cours quatrième année

Higher Education Policy and Development: Global and comparative perspectives (Asia, Europe and North America).


Discipline :
Nom de l’enseignant :
Nombre d’heures : -H -
Nature et forme de l’épreuve : - -H
ECTS : / cursus international :
Code Erasmus :

Descriptif :

The course has been designed to enable graduate students to understand, analyze and discuss major policy evolutions and trends in Higher Education across several countries.

Through an interdisciplinary (public policy, political science, sociology, history, area studies and development studies) and comparative approach the semester will be dedicated to the investigation of the origin, design, implementation, and effects of different policy responses to development problems and challenges. In particular the course will examine how the Higher Education choices reflect development goals of states and nations.

In the past decade, the study of Higher Education policies has no longer been limited to Education specialists, but has been progressively incorporated in a larger theoretical debate on the analysis of public policies and their instruments. Understanding Higher Education policies is one of the ways to study State intervention. Given the pace and the scale of their transformations, Asian countries can be regarded as a laboratory for a better comprehension of worldwide evolutions.

Not only students will be able to give an historical perspective to the current policies and to link the evolutions in Higher education to the broader socio-economic development of the country, but they will also acquire knowledge about national higher education systems. Another key learning objective will to better understand current debates about the role of higher education in economic development.

Main topics addressed:
•Global trends and evolutions in Higher Education in North America, Europe and Asia and in the developing world

•Relationship between HE and patterns of economic growth in selected countries.
•Global competitiveness: regional innovation systems and knowledge economy
•Mass-HE: equality of opportunities vs. elitist pursuit of high skills & talents
•Financial Reforms in HE: new players, governance and State intervention
•Big Data, MOOCs, Digital technology, Global circulation of Knowledge and Democracy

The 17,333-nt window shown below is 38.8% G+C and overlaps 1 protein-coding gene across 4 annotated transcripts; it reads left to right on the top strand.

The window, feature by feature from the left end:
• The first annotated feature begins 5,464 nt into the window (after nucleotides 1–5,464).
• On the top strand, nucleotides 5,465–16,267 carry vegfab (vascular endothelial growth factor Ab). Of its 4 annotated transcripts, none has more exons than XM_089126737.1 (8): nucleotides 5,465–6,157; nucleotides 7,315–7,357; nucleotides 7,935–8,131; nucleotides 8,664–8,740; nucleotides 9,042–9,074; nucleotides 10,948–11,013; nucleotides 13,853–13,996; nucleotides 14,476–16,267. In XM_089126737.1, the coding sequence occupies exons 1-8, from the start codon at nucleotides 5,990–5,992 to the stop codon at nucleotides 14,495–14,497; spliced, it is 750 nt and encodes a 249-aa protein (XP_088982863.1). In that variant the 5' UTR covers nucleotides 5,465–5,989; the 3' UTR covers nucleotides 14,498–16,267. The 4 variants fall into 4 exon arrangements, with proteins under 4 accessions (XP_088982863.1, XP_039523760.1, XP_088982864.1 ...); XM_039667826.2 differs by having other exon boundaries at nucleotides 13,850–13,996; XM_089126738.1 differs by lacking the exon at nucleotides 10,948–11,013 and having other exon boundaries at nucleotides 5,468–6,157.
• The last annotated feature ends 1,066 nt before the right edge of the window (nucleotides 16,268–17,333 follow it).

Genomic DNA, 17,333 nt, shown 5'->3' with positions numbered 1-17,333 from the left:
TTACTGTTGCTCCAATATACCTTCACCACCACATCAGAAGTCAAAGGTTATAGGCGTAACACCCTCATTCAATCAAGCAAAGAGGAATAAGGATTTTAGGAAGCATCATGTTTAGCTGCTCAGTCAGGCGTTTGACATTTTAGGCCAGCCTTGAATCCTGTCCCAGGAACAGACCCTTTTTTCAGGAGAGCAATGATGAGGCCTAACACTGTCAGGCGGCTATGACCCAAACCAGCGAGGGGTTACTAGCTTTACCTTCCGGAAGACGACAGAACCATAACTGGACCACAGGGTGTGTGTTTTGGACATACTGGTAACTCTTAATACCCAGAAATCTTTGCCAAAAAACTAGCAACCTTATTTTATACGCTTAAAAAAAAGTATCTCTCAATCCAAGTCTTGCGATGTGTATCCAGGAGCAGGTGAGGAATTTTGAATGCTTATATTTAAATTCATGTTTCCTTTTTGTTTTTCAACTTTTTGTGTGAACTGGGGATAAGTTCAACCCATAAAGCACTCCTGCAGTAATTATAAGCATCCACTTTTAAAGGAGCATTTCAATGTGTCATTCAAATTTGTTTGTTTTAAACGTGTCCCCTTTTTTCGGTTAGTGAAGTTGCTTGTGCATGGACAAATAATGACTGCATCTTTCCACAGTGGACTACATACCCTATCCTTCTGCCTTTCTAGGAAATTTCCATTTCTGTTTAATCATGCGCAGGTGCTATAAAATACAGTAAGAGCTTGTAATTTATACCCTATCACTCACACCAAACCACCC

•International rankings and soft power shifts

Method of Instruction
Combining lectures with the intervention of one or 2 guest speakers (expert analysts, journalists, entrepreneurs…), current education policy problems and debates will be related to political, economic, social and historical context, with particular concern for issues such as skilled migrations, human resources development, R&D, modernity, democracy. The course will focus on the major cases of the U.S., E.U., China, India, Singapore, Japan and Korea, but students will be encouraged to bring a comparative perspective with other regions of the world.
Through the use of social networks the group will debate throughout the semester and feed the discussion with a variety of sources (video, data, discursive material, images, maps ...). Students will learn a different way of conducting academic research through digital tools.

Method of Evaluation
Grading: the course will combine lectures with student-led discussions, public presentations and debates (occasionally with outside speakers). Each student will have to make an in-class public presentation, be actively part of all the discussions, create and feed the class social network on a topic of his or her choice.

Grades are determined as follows:
• Class attendance and informed participation (35% of the grade);
• In-class public presentation (50% of the grade);
• Social network participation (15% of the grade);
• Class participation includes a requirement to attend the regularly scheduled course sessions. Students are strongly encouraged to raise questions and engage in discussion in the weekly sessions, as well as to follow the evolution of higher education policy debates in the world through the media.

Bibliographie :

In addition to the readings listed in the week by week list of class topics, students are expected to review supplemental readings for their assignments, including journals and specialized blogs/medias in comparative education, which can be useful for finding research topics and having an idea of the major trends of discussion.

References (journals)
Comparative Education ; Comparative Education Review ; Globalisation, Societies and Education ; Higher Education ; Higher Education Policy ; Higher Education Quarterly ; International Education ; International Higher Education ; Sociology of Education ; The Chronicle of Higher Education ; The Times Higher Education.